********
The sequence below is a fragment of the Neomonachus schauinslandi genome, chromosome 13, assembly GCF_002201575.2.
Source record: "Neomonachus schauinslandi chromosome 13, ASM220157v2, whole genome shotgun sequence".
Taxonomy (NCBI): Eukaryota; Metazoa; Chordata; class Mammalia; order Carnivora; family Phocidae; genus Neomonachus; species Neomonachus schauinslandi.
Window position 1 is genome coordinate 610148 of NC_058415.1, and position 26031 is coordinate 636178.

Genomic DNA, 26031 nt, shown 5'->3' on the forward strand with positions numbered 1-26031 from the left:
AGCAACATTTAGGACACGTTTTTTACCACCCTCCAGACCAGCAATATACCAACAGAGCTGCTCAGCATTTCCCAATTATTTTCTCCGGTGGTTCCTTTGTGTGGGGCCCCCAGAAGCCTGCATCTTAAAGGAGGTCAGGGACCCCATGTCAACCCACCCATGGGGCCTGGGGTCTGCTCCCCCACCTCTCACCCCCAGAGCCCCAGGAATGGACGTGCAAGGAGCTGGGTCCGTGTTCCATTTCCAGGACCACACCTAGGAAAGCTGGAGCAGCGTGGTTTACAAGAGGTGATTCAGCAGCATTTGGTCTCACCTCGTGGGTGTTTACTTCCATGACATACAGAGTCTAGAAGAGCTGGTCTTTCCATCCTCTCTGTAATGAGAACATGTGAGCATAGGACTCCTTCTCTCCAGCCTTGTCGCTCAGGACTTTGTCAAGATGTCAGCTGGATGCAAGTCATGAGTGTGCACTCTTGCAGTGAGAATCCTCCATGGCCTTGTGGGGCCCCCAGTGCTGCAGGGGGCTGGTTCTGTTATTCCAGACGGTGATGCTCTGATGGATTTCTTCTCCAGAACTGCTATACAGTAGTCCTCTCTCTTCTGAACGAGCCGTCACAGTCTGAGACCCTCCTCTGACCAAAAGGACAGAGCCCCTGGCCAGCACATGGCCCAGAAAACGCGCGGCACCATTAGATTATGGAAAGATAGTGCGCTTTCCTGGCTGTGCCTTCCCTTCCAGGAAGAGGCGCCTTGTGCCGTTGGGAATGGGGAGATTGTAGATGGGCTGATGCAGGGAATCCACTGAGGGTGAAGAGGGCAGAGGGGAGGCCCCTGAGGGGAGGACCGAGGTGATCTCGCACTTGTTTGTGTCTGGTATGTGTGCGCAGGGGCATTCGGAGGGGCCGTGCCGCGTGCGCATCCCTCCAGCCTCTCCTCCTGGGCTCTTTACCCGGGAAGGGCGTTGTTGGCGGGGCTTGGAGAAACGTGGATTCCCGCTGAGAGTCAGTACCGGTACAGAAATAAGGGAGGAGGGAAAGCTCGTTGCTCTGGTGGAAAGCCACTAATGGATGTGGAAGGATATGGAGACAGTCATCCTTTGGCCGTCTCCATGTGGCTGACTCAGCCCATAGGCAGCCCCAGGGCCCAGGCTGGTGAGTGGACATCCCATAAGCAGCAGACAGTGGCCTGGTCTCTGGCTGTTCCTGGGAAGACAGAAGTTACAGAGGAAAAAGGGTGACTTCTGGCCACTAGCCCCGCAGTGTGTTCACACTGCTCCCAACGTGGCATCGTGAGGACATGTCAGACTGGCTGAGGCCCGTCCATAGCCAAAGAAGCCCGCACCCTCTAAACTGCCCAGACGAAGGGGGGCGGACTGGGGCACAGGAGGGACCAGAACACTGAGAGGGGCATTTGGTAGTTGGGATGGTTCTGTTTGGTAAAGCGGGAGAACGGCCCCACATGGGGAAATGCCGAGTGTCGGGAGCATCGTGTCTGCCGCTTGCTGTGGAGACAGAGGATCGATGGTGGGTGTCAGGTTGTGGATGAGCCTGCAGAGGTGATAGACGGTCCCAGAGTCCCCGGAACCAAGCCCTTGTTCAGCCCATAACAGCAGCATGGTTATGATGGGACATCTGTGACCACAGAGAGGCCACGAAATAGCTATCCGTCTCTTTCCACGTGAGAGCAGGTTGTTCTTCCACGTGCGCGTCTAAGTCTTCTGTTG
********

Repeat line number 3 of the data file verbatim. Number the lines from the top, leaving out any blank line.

Taxonomy (NCBI): Eukaryota; Metazoa; Chordata; class Mammalia; order Carnivora; family Phocidae; genus Neomonachus; species Neomonachus schauinslandi.